Having to hear my brothers’ pleas and moments of understandable anger asking me when he would be set free was hard. He never thought he’d be in for as long as he was because they had nothing. As much as the system failed him, he trusted the process enough to have faith in it. Meeting him the first time after he was taken was the hardest for me. This wasn’t the first time I saw a family member in an orange jumpsuit after an ICE raid. This was the second time, just ten years later. I was only 11. I wished it was déjà vu rather than reality.
Whose Problem Is It?
Immigration is a very Muslim problem. A large part of our community is made up of immigrants from U.S. targeted countries. We have largely ignored this issue or any non-Islam oriented issue for that matter. The fight for Black Lives, abolishing ICE, domestic violence, drug abuse; the list goes on. We only care when it affects us individually — not even when it affects us communally. Yet, we expect the help of Muslim legal aid organizations when we are in trouble without even contributing in any way. These experiences really exposed who really cared for my family, who actually didn’t, and who was an informant. Yes, you read that right – informants. I know their names and they know I know.
I always wondered why the Muslim community wasn’t receptive to wanting to know their rights (outside of the typical reason of Muslims just being, well, “Muslim”) but I didn’t realize how far and deep the informant crisis was until it hit my own community and childhood masjid. Our own community members were complicit in spying on the community and masjid congregants aiding the FBI’s war propaganda machine. In order to continue to validate to the world and America’s own citizens, fake terrorist cases were induced across the country using vulnerable young people like undocumented individuals and pressuring them into misconduct. Bribing these young men with money in their accounts at the end of every week, getting them their first driver’s licenses, and even their green card which is enticing for anyone who is simply trying to live a life.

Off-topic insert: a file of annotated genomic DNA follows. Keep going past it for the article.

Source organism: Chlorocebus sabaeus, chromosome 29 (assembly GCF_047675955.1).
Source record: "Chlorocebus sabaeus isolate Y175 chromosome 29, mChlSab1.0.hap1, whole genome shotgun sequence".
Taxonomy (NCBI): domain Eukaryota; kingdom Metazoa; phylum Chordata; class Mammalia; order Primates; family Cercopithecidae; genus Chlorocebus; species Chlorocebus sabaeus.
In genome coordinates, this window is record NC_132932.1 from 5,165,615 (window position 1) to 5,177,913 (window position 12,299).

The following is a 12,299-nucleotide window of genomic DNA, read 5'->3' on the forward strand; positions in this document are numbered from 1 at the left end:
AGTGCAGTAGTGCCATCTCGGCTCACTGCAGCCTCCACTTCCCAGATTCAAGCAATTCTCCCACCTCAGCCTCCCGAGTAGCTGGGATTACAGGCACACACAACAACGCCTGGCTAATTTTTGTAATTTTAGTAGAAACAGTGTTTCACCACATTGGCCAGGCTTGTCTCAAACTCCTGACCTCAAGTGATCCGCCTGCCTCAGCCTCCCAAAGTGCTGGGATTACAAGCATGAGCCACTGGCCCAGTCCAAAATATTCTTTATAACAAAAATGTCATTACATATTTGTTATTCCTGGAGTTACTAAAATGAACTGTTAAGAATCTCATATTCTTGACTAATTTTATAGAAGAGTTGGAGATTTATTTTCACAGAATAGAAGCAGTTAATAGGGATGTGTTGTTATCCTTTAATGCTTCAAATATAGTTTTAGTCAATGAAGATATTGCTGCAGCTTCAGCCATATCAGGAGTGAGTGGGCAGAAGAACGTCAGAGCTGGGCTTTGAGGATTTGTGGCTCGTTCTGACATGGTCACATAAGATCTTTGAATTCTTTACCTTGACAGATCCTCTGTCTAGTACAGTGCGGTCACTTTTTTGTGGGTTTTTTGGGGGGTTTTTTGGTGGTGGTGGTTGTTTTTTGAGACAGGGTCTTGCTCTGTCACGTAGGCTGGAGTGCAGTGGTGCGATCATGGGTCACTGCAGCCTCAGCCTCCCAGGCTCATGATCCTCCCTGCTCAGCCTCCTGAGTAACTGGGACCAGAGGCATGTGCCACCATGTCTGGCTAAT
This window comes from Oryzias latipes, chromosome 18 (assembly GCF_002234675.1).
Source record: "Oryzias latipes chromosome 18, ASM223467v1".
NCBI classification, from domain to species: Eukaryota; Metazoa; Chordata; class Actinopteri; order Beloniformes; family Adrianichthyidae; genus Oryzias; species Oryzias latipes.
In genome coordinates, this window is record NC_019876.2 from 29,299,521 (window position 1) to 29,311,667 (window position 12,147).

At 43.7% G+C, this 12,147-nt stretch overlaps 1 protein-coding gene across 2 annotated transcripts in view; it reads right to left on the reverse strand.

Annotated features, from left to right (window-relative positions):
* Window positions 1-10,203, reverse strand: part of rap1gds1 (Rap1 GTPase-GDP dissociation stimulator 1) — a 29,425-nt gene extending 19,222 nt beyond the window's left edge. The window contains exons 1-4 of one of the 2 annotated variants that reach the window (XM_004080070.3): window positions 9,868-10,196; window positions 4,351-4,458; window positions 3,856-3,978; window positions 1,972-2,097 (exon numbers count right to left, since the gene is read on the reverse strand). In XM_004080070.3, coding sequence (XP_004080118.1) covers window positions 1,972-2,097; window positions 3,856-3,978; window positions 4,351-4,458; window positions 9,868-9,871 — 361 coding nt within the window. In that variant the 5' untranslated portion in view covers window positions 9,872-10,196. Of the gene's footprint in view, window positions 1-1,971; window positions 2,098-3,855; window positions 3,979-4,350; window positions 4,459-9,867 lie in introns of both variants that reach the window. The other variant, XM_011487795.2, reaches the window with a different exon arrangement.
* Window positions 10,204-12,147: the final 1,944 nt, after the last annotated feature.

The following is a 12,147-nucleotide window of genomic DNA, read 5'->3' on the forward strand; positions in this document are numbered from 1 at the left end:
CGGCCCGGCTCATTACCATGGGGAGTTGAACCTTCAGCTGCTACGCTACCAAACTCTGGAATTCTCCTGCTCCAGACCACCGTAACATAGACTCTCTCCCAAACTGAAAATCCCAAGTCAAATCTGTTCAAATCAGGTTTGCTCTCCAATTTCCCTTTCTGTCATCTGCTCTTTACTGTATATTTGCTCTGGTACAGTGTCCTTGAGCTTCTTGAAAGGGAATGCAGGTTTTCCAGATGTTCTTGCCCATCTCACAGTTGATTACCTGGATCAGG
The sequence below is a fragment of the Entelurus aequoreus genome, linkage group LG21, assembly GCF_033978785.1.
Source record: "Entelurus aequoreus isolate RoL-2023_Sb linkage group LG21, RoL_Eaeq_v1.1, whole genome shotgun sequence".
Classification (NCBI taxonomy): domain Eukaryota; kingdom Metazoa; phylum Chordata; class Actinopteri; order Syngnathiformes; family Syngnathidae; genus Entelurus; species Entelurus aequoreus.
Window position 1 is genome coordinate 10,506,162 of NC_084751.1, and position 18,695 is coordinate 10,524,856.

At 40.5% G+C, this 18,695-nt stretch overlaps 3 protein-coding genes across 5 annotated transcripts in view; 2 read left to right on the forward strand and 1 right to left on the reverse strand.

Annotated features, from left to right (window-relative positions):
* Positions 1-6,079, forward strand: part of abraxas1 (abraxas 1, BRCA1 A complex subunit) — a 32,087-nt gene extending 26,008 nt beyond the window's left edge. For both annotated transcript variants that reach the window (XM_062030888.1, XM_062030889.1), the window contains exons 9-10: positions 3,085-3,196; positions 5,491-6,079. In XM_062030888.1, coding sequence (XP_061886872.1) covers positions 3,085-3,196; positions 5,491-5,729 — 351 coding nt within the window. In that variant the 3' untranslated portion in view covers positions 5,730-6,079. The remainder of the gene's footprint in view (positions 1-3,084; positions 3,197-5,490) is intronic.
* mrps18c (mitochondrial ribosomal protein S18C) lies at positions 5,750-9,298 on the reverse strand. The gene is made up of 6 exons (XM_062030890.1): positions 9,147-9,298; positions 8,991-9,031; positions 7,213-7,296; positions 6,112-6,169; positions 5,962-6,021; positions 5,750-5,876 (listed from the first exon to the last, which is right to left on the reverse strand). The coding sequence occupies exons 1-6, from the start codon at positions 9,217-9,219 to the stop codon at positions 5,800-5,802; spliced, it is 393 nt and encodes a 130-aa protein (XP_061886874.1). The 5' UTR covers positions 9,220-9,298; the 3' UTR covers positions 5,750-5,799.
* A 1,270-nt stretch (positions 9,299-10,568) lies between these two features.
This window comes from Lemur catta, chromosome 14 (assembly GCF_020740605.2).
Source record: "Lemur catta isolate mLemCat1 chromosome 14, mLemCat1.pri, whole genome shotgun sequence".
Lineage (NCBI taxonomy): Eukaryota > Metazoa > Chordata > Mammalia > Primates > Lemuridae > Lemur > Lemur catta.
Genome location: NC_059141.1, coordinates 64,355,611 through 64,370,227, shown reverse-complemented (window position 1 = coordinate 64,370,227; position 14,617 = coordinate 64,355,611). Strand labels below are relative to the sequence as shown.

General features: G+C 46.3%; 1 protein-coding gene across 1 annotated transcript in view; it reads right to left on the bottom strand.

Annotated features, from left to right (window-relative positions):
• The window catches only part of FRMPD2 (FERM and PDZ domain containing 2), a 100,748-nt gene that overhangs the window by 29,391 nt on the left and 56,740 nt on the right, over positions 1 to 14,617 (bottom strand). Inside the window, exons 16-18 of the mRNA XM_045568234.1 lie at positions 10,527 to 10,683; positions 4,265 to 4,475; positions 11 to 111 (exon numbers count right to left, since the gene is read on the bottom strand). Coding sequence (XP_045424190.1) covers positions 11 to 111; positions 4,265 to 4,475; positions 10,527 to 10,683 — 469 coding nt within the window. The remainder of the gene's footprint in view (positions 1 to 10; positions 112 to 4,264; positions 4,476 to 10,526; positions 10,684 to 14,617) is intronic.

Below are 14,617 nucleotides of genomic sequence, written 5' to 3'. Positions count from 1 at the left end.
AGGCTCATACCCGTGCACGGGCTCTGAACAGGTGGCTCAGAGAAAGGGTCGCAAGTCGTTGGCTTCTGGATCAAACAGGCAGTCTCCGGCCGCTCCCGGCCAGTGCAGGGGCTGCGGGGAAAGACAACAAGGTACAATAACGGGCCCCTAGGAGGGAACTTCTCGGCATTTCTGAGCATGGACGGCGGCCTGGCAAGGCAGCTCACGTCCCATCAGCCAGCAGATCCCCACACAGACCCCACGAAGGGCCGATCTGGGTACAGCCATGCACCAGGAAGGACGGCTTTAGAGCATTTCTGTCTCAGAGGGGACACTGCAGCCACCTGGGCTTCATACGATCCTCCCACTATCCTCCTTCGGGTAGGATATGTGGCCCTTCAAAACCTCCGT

ICE (Immigration and Customs Enforcement) was created under the Bush administration in 2003 to promote harsher immigration policies and expedite deportations. Rather than recreating the immigration system into a system of actual, unbiased, non-racist processes and policies its enforcement was implemented through a Gestapo-like militia. Immigration policies since the inception of the United States were racialized policies to limit the entrance of people “we don’t want.” So, the system isn’t broken – it is made to work the way it was intended to. American immigration policies have reached its highest peak under Trump.
We as the Muslim community can not afford the luxury of silence and apathy.
Counter to popular belief, ICE is one of the youngest, if not the youngest, department created by the Executive branch in our country. The call for its’ abolition is far from radical or extreme. The call for its’ abolition is actually a measured form of action — especially in comparison to Trump’s neo-nazi administrations’ actions —that we can take against our crippled and dead democracy. Our democracy isn’t on the verge of crippling or eroding, no. It has eroded. It has been crippled. It was severely wounded and has now had it’s final and most obvious blow after 45’s election.
In order to rebuild our democracy, we have to build bricks from the ashes of the wildfires Trump lit. Those bricks will lay the new foundation; a recreated foundation founded on principles we thought America was originally built on. The first brick involves abolishing ICE.